• Bob Estes, Little Rock, AR
    • Third year of Arkansas Peace Week. Getting more groups and organizations involved each year and are pleased with participation. Each group reaches their own people, broadening the outreach beyond what the planning committee could achieve on their own. This year was the 60th anniversary of the integration of Little Rock schools, so there were events around the city that fit in with the mission. Held the third annual peace fest in coordination with the Historic Site and their activities for the 60th anniversary of integration. Also had movie screenings, vigils, and dialogs. Ended the week with third annual Interfaith Meal with the Islamic Center of Little Rock. There were a lot of new participants this year, which was encouraging.
  • Sue Woodling, Raleigh, NC
    • Third year of CNV actions in Raleigh. Had to work around hurricanes and other pre-scheduled events in the city. Started the week with Common Grounds Coffee and live music. North Carolina Council of churches held an event about sanctuary matters. Had about 200 people in attendance at just these two events, and encouraged two churches to become sanctuary churches. Had their second annual peace picnic with Loaves and Fishes with 80 kids and their parents. Held their third annual prayer vigil for nonviolence on the International Day of Peace. Held a seminar on the Journey to the Gospel of Nonviolence that they want to have every year. The governor proclaimed a week of nonviolence in North Carolina and said he will do so every year that he is still governor. Looking forward to more speakers next year.
    • Some people from Durham became interested in CNV and want to expand the week of actions into their city. Also want to join forces with other organizations in NC that have CNV events. Lutheran Peace Fellowship includes CNV in their quarterly letters, and is looking at more ways to grow and become more successful in their pursuit of nonviolence.
  • Ken Butigan
    • When the Week of Actions started several years ago, it was clear that we needed to build a culture of nonviolence to connect all these dots. Now we are beginning to mainstream nonviolence and building a culture of support for the movement. All of the events that we have heard about confirm the success we are having in building the world we want to live in. Time to start thinking in terms of building a culture of nonviolence that everybody on the call is an agent of creating. The things that have been shared tonight are extremely heartening in the progress being made. Onward!
  • Brad Wolf, Lancaster, PA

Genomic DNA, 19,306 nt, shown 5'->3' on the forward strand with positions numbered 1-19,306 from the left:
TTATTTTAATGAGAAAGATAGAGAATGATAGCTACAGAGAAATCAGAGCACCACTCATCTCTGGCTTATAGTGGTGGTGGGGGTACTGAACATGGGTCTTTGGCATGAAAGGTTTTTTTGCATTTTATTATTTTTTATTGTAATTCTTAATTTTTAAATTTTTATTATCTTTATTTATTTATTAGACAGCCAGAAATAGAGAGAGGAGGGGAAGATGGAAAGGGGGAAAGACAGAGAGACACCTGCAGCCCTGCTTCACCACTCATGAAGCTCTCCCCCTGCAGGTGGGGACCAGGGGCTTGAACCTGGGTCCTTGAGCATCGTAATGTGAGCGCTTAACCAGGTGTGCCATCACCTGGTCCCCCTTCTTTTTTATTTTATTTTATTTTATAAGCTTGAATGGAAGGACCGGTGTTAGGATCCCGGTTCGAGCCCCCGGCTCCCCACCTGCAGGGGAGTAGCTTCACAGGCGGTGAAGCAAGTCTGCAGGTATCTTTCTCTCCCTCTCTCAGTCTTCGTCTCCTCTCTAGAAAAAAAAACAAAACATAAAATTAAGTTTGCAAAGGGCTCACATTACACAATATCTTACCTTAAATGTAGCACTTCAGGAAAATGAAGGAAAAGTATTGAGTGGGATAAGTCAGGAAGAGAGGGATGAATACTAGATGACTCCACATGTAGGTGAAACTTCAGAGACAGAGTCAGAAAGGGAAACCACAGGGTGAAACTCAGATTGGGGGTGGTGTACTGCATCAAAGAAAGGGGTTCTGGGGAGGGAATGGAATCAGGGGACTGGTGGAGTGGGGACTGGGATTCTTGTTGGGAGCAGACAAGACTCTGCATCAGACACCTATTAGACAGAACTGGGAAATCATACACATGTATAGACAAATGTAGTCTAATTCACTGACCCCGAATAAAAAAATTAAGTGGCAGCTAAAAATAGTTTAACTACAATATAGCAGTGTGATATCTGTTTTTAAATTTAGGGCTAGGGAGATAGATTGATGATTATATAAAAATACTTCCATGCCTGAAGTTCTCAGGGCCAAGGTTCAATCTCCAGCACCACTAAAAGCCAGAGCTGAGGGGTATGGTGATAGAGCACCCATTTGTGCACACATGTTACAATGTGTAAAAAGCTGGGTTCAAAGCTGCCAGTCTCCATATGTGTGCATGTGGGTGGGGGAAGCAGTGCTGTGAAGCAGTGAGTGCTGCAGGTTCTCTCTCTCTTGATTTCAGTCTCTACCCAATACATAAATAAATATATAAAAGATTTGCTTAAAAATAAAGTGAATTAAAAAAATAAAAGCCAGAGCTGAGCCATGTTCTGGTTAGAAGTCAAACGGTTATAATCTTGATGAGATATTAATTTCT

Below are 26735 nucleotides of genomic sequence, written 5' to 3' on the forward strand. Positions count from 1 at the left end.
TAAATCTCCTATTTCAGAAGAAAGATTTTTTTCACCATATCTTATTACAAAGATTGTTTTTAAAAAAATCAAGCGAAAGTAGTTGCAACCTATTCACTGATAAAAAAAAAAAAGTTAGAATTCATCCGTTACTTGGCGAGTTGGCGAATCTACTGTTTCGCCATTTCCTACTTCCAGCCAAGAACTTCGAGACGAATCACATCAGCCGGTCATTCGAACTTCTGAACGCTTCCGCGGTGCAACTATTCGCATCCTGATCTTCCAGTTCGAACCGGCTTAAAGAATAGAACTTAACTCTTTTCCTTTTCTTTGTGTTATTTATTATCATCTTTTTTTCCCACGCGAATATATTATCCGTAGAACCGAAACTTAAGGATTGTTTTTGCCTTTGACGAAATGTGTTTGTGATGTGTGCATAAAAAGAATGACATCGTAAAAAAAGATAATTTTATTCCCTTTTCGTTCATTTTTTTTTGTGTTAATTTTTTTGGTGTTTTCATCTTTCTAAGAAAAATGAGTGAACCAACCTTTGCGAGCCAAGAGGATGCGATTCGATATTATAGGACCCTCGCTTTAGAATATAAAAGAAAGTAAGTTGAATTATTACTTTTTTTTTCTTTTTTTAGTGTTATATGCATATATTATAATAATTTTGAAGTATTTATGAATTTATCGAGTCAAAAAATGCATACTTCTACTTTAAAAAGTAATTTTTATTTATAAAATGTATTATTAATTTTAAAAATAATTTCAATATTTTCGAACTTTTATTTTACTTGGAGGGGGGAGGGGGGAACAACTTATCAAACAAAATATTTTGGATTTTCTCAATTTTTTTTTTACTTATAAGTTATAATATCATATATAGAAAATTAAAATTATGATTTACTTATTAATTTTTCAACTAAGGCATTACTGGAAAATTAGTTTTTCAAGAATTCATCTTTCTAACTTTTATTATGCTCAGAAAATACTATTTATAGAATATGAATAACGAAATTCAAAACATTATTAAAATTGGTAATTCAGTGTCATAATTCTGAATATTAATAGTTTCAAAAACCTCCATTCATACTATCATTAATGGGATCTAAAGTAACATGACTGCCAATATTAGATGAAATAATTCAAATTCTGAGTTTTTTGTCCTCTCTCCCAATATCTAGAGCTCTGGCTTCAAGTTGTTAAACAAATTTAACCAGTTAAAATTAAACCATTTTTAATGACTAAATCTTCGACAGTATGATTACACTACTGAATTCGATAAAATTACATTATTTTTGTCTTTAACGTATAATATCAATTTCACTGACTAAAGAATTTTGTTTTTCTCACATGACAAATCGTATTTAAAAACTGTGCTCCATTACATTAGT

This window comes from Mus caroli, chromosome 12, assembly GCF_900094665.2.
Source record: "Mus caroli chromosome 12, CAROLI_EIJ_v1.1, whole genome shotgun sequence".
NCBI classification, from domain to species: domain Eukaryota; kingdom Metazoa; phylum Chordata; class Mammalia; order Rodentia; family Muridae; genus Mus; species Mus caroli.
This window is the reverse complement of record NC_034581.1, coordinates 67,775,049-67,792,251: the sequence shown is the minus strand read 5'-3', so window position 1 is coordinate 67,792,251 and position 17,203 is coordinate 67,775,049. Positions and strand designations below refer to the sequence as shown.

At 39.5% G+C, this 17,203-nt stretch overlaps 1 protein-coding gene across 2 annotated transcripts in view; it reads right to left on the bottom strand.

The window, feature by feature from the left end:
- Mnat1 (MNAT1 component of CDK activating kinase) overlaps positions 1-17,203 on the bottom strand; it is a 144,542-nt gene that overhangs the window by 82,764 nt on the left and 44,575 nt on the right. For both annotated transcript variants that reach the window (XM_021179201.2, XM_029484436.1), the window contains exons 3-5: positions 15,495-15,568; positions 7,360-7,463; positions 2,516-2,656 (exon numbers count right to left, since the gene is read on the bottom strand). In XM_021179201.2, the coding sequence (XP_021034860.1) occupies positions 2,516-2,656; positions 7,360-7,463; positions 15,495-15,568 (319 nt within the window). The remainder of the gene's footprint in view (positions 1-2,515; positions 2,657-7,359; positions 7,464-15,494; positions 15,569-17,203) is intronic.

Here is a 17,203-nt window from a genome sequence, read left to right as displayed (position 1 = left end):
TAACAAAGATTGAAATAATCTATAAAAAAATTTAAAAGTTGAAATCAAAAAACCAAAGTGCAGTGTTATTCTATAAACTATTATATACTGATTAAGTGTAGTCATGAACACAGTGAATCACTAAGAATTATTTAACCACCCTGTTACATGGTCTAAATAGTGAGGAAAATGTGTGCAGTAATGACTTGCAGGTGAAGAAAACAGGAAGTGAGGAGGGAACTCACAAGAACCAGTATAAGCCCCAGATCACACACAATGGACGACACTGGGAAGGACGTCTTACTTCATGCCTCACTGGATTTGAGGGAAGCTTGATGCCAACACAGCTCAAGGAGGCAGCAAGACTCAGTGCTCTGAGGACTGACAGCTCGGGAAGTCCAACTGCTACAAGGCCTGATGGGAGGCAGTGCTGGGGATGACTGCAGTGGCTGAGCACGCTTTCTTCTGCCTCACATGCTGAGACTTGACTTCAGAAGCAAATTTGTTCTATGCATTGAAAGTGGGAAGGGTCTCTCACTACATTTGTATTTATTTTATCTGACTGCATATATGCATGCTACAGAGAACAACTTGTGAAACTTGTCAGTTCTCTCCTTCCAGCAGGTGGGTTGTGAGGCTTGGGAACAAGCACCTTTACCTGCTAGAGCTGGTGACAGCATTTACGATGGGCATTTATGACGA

• Held a 3 hour event on September 24 with 13 acts, musicians and speakers. The best thing about the Peace Fest was making the front page of the paper the next day, an op ed piece a few days later, and several letters to the editor. For two weeks, their peace movement was in the news, getting attention and discussion. Twenty five community-based organizations promoting peace and justice were present at the Peace Fest. Learned a lot about what to do going forward and how to do better. John Dear was present and made a big difference in their community.
    • John says Brad stepped up to the plate in the last few years throwing himself into peace work in Lancaster. Got 400 people to come out on a Saturday afternoon which exceeded expectations. Got a lot of new energy and brought people together in the community, inviting people to get involved. Looking forward to seeing growth as they double the numbers and keep at it.
  • Laverne Olberding with the Franciscan Peace Connection in California
    • The most exciting thing this year was having more people sponsor the event across East County and the Sikh Foundation brought 13 year old boys to do an amazing dance and a 12 year old boy give a speech. A Native American elder spoke to tell people that we need to work together to protect our land. Veterans For Peace did banners around town to encourage people not to attend the air show. Pax Christi people came from LA to support the events.


Conclusion: 2 min.

  • John offer closing remarks.
    • Everyone did great this year, and we are all moved and grateful to see all of these events. Hopes we will all be consoled, to sit and feel good about taking action in this terrible time, to reflect on things, and feel satisfied with our efforts. Hired a national press agency to help with the events this year. USA Today and Democracy Now both said they love CNV, but there is too much news from Trump to report on CNV. National Catholic Reporter did report on CNV this year, so get a copy for yourself.
    • As things get worse, let this be a call to be our finest hour. It is time to step up to the plate and go for it. This is the time to become our best selves and commit to the movement. Download, read, and study the call that we issued in the spring by Ken Butigan. We are all working to take concrete steps towards a big change for midterm elections. Next year will be the fifth year of actions, and we are all on a roll. Take the community you have built and redouble your efforts.
    • Over the next year, we want everyone to have a nonviolence training. Double the efforts about the press. Think about new and different ways to go deeper and broader and wider in your communities. Invite all participants in the week of actions to call congress. Invite every church, mosque, and synagogue to hold an event for nonviolence. Formally organize a youth event. Formally become a nonviolent city. Everybody should send somebody for the national event on Friday September 21 in Washington DC, and the silent march the next day.


Closing: 1 Min.